Sunday, July 13

Thomas Becket: The Blood of a Martyr

On July 12 1174, King Henry II of England did public penance in Canterbury for the murder of Archbishop Thomas Becket. The infamous murder had taken place in Canterbury Cathedral in the cold and dark of a December evening in 1170.

Henry II doing Penance at the tomb of Thomas Becket
By John Cassell (Internet Archive) [Public domain], via Wikimedia Commons

Yet here was Henry, ruler of England and much of France, walking barefoot along the rough cobbled streets in the heat of July, making his way to a tomb in the cathedral. It was Becket's tomb, and the slain Archbishop was now a canonised saint. Thousands of pilgrims had already made their way there but one doubts if anyone that day expected to see the king follow suit.

As if his humble progression was not astonishing enough, Henry then prostrated himself at Becket's tomb and spent many hours in prayer. He begged for forgiveness from Becket for the uttering of his words that had sent a group of knights to murder the archbishop.

© E.M. Powell 

The king had good reason to do so. He was facing the loss of his crown to a rebellion led by his Queen, Eleanor of Aquitaine, their three eldest sons and King Louis of France. Henry believed that his failure to repent for Becket's death had led him to this point.

Now that he had come to make his belated penance, Henry's public display of humility reached new heights. He removed his upper clothing and was subjected to strikes from over seventy scourge-wielding monks. His royal flesh was torn and his blood flowed freely from his chastisement. While the chroniclers at the time were stunned, more modern interpretations are that the scourging of the king must have been relatively light, for otherwise he could not have survived so many blows.

© E.M. Powell 

If only the assault on Becket had been so forgiving. There are eye-witness accounts of how he died and they are brutally graphic. It will suffice to say that the monks who converged on the dead Becket were able to collect splashed blood and and the results of his massive head wound from the stone floor of the altar.

Yet their gathering of Becket's life-force and his stained clothing were the first acts in propelling Becket along the road to sainthood. It may seem repugnant to some modern sensibilities but blood was seen as an immensely powerful force in medieval society.

This power could be seen to be evil. Necromancers (when summoning demons) followed instructions that they should write their symbols or incantations in the blood of cats, bats and even a hoopoe. There was widespread belief that a murdered corpse would bleed afresh in the presence of the murderer.

© E.M. Powell 
But of course blood was also seen to have the power of good. Devotion to the shedding of Christ's blood and miracles resulting from it had existed since the seventh century. One early reported miracle was the transformation of the host into a bloody finger to convince a woman who doubted her faith.

And so it was with Becket, viewed by all as a martyr who had died for his beliefs.Within hours, a steady stream of people had arrived, looking for cures to all manner of afflictions from Becket's holy blood. Miracles were attributed to him immediately. The cloths stained with his blood brought cures to local women. There are accounts of people dabbing it on their eyes to cure their sight. Holy water containing Becket's blood started to be sold. The story of Canterbury as a place of pilgrimage had begun.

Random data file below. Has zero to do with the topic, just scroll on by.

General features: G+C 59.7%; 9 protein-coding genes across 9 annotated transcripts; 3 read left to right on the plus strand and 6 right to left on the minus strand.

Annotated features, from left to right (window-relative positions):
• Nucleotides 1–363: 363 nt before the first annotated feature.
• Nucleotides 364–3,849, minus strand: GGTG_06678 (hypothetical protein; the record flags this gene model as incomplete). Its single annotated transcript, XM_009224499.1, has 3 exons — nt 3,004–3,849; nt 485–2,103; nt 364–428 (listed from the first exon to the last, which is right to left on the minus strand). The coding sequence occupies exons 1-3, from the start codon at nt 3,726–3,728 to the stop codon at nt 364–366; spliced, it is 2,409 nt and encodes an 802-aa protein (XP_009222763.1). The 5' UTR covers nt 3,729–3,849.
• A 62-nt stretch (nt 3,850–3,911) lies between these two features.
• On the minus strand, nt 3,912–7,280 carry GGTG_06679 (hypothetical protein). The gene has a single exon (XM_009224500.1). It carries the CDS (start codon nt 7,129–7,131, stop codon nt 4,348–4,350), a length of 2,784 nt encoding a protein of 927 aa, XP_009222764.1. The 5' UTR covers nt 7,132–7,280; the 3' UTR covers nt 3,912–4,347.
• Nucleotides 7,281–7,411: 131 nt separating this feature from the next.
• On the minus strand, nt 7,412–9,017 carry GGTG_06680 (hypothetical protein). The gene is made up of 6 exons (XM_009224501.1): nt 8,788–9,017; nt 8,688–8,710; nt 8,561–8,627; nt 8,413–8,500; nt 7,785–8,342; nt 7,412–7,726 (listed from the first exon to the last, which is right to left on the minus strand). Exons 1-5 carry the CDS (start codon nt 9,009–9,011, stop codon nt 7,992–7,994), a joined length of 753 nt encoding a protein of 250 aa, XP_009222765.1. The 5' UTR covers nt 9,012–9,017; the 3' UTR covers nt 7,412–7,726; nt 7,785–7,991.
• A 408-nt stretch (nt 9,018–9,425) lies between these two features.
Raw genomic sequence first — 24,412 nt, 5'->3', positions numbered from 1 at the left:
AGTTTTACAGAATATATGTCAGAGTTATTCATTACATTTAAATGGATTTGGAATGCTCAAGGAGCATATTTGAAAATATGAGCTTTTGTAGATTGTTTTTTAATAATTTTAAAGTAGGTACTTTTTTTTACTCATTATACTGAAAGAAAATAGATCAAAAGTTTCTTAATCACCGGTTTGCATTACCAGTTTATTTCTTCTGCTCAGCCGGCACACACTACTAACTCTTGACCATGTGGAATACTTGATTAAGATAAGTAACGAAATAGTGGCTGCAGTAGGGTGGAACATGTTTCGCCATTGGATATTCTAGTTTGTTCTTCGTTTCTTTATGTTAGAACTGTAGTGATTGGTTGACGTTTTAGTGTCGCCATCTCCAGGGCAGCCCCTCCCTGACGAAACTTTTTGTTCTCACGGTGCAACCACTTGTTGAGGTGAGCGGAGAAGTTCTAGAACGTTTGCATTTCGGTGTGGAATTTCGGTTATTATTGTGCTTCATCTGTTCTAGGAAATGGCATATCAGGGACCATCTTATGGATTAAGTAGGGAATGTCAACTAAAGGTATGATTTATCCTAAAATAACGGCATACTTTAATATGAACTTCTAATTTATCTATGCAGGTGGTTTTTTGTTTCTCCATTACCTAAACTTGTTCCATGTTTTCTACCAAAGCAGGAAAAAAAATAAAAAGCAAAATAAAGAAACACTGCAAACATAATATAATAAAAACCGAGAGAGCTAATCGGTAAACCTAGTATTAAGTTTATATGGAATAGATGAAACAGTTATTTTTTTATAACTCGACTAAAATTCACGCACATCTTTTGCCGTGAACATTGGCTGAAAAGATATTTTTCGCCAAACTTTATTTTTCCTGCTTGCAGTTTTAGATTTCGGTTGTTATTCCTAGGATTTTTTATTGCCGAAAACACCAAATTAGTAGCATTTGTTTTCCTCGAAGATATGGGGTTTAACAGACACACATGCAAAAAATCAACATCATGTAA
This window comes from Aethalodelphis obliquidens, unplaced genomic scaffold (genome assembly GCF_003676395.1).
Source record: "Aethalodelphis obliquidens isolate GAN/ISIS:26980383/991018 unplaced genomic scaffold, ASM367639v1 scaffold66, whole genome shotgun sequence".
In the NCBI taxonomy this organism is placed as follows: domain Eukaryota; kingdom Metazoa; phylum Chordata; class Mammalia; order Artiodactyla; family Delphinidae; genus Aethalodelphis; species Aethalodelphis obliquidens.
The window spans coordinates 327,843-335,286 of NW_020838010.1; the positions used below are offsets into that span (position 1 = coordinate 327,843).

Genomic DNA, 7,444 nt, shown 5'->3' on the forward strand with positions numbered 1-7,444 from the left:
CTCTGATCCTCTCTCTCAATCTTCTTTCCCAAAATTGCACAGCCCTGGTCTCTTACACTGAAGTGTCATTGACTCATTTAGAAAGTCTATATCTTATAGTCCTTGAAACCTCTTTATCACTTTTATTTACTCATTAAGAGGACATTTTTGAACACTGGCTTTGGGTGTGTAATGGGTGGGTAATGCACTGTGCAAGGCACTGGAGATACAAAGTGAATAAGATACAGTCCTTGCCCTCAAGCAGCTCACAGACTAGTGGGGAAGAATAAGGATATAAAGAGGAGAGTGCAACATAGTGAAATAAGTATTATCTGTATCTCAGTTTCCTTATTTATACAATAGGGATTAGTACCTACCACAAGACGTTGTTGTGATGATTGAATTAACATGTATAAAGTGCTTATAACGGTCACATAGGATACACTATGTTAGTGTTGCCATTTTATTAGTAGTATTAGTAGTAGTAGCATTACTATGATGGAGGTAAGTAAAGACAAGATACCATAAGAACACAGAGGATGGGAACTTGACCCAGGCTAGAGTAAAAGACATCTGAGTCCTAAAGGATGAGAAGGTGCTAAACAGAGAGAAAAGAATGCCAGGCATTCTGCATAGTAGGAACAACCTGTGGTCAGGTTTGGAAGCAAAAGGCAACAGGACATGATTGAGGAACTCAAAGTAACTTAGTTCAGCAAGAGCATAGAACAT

© E.M. Powell 
An astonishing 100,000 people came to pray and visit Canterbury Cathedral in 1171 alone. Becket was made a saint in 1173, making his a very swift canonization. His popularity as a saint grew.The attributed miracles mounted up and in ten years, there were a total of 703 recorded. Becket’s intercession was in healing, casting out demons. He was prayed to by women in childbirth. When Queen Eleanor, the wife of King Henry III was expecting her fourth child, 1,000 candles were lit around Becket’s shrine. 

Myths also grew up around Becket. One woman claimed she had taught a bird to pray to the saint. When the bird was hunted by a hawk, it sang out Becket’s name and was released. A story circulated that while Becket was alive, he needed a woman to mend his clothes while on his travels. The woman that did so in a convent mysteriously disappeared after completing her task. The woman was deemed to be Our Lady.

And what of Henry II, one of Canterbury's most famous pilgrims and repentant sinners? The very next day, as he nursed his wounds from his penance, he received news of important victories for his troops. As far as Henry's subjects were concerned, Saint Thomas Becket had spoken: the penitent king had been granted his miracle. The rebellion was swiftly crushed. 


Guy, John: Thomas Becket, Penguin Books (2012)
Jones, Dan: The Plantagenets: The Kings Who Made England, William Collins, (2013)
Kieckhefer, Richard, Magic in the Middle Ages, Cambridge University Press (2000)
Lindhal, Carl et al., Medieval Folklore: A Guide to Myths, Legends, Tales, Beliefs & Customs, Oxford University Press (2002)
Warren, W.L., Henry II, Yale University Press (2000)
Weir, Alison: Eleanor of Aquitaine: By the Wrath of God, Queen of England, Vintage Books (2007)
This post or an edited version of it first appeared on the English Historical Fiction Authors blog in July 2014. 

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